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Following Opposition, IRS Relaxes New Crypto Rule

Walter Swift

ByWalter Swift

Jan 18, 2024
Following Opposition, IRS Relaxes New Crypto Rule

Pending the release of new regulations, the IRS and the US Treasury Department announced on January 16 that businesses dealing in cryptocurrencies will no longer have to follow its mandatory reporting requirements for monetary transactions exceeding $10,000, providing crypto businesses some relief.

This announcement comes in tandem with the Infrastructure Investment and Jobs Act enactment, which requires reporting all virtual asset transactions over $10,000 in the United States to the Internal Revenue Service (IRS) for tax purposes.

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With the new press statement obtained from the United States Internal Revenue Service (IRS) in the late hours of Tuesday, the IRS confirmed businesses won’t have to report receiving virtual assets for tax purposes until the agency introduces new regulations.

What was wrong with the Infrastructure Investment and Jobs Act?

The Infrastructure Investment and Job Act is not new; it was signed into law by President Joe Biden in 2021 and has been effective since then. Generally, the relevant section of the Act only requires businesses to report cash transactions worth over $10,000 to the government to aid

However, an amendment in 2022 modified it to treat cryptocurrencies as cash, essentially including virtual assets like Bitcoin in the list of monetary transactions that businesses will have to report within a 15-day window, an impractical move that would come to backfire significantly.

For one, many observers pointed out how the anonymous nature of Bitcoin transactions makes it technically impossible for firms to comply with the directive. For context, businesses that receive over $10,000 in cryptocurrency funds must submit details to the IRS, including sender names, addresses, and social security numbers.

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Outside businesses, others were affected as well. Individuals who receive cryptocurrency payments exceeding $10,000 will also have to report the details to the IRS. As expected, crypto enthusiasts started pointing out the absurdity of the new directive quickly, ultimately driving the IRS to reverse course and exempt virtual assets from the new Infrastructure Investment and Jobs Act reporting requirements.

Coin Center Challenged the Directive

Shortly after the directive from the tax man requiring businesses to report all cryptocurrency transactions exceeding $10,000, DC-based crypto think tank Coin Center filed a suit against the agency at a Kentucky District Court, alleging sabotage to blockchain privacy.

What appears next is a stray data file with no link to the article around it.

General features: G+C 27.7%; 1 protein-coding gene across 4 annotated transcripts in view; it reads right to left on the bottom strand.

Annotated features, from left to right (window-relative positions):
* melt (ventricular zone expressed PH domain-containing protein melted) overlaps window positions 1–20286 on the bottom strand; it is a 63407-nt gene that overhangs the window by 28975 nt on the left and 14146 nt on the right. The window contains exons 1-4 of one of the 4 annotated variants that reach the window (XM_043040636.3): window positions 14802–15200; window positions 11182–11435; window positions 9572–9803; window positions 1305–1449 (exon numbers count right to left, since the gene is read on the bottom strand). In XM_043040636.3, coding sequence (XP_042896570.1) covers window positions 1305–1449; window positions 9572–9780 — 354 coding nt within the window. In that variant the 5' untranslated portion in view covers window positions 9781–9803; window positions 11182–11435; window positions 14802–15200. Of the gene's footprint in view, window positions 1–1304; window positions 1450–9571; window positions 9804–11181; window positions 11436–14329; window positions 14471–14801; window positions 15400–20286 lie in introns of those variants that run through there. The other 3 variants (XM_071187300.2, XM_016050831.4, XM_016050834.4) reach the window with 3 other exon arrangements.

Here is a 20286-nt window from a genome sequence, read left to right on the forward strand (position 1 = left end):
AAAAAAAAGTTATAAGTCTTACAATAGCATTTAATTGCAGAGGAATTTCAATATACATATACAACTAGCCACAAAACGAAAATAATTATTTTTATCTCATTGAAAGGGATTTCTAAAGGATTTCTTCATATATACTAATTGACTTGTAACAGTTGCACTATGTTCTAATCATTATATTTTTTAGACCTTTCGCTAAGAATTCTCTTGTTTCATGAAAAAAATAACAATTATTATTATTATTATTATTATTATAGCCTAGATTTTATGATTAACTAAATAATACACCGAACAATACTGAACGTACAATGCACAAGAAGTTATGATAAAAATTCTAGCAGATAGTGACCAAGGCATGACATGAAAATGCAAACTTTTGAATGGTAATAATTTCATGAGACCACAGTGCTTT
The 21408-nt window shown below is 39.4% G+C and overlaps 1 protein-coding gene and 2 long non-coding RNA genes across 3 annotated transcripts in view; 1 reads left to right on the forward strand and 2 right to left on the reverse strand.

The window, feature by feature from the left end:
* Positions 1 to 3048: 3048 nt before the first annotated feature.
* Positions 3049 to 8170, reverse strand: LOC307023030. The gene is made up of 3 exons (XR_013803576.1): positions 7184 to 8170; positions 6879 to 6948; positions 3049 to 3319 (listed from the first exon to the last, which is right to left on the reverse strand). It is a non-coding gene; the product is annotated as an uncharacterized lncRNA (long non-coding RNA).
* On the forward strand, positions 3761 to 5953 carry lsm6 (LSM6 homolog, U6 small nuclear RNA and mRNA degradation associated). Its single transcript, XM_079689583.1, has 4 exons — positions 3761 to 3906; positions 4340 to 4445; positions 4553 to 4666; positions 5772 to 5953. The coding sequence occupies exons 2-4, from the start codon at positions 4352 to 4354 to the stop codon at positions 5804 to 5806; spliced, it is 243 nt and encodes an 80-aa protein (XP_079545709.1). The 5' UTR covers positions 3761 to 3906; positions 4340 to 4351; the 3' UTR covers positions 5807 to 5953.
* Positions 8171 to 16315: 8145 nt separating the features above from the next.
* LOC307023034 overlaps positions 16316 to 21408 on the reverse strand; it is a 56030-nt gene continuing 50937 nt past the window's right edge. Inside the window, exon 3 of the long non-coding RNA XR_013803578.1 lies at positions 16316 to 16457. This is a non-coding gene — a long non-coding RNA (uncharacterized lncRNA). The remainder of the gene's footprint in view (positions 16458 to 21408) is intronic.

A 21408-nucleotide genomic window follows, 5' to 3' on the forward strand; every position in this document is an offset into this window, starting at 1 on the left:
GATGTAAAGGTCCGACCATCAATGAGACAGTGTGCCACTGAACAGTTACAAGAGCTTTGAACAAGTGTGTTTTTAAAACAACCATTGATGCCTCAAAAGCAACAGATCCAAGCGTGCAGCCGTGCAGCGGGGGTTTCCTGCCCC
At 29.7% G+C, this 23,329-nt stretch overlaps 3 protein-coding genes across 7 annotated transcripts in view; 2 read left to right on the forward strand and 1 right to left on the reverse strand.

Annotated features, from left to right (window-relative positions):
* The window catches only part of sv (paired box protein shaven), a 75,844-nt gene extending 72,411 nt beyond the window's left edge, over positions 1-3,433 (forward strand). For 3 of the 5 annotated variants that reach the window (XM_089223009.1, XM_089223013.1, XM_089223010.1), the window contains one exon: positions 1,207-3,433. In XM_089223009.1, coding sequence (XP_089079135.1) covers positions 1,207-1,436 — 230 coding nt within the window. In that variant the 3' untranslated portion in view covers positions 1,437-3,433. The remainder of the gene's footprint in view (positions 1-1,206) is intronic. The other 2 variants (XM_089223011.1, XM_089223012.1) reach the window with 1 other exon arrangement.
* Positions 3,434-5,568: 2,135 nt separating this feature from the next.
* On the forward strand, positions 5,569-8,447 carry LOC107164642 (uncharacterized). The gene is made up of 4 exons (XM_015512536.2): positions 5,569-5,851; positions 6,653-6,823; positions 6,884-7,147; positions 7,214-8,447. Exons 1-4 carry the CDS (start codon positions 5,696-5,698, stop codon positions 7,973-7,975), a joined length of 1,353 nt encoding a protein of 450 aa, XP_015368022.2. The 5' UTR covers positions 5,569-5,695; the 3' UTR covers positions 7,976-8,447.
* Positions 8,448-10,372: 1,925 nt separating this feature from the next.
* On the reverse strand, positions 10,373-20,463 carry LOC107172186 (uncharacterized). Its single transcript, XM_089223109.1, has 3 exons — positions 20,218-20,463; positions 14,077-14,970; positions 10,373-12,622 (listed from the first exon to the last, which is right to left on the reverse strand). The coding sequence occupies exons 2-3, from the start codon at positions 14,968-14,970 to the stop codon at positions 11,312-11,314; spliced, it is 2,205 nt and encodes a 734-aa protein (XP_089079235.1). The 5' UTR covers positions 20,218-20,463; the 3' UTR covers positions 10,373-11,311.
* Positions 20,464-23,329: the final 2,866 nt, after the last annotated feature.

However, the IRS scored a dismissal in the lawsuit after Coin Center failed to convince the judge of the merit of its case. The cryptocurrency think tank has filed an appeal in Federal Court, only for the IRS to overturn the directive with the case still in court. Reacting to the newest development, Coin Center Executive Director Jerry Brito celebrated the admission from the IRS regarding the impossibility of its directive. 

The Crypto Community Celebrates Temporarily

The initial announcement came with many strong reviews online, with most observers pointing out the impossibility of enforcing the new act. Jerry Brito, executive director at the Coin Center, was the loudest voice against the directive, speaking not only with multiple posts on X but also with a lawsuit against the US agency.

“There are many unanswered questions like, what if you receive funds from a block reward or a DEX transaction? Who do you report as the sender,” he recently tweeted, echoing the talking points of most critics of the policy.

As expected, Jerry Brito was among the first to celebrate the announcement overturning the directive. However, Coin Center, his company currently suing the tax man, is yet to announce a withdrawal of the suit, and we assume the advocacy group is waiting to see what happens next.

Jerry Brito is not the only stakeholder speaking out openly against the IRS. X user ’16 years of song a day’ wrote a song for the new IRS law he describes as “draconian.” Additionally, American crypto investor Ryan Adams wrote a post on X about the law, pointing out the lack of reporting guides.

Everyone opposing the measure can now have some relief until the IRS moves again on cryptocurrency transaction reporting. At least.

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Walter Swift

Walter Swift

Walter Swift is an adept crypto writer, known for his deep insights into the decentralized world. His pieces artfully break down complex blockchain topics, making them accessible to a broad audience. With a passion for emerging technologies, Walter's articles are a beacon for crypto enthusiasts and novices alike.

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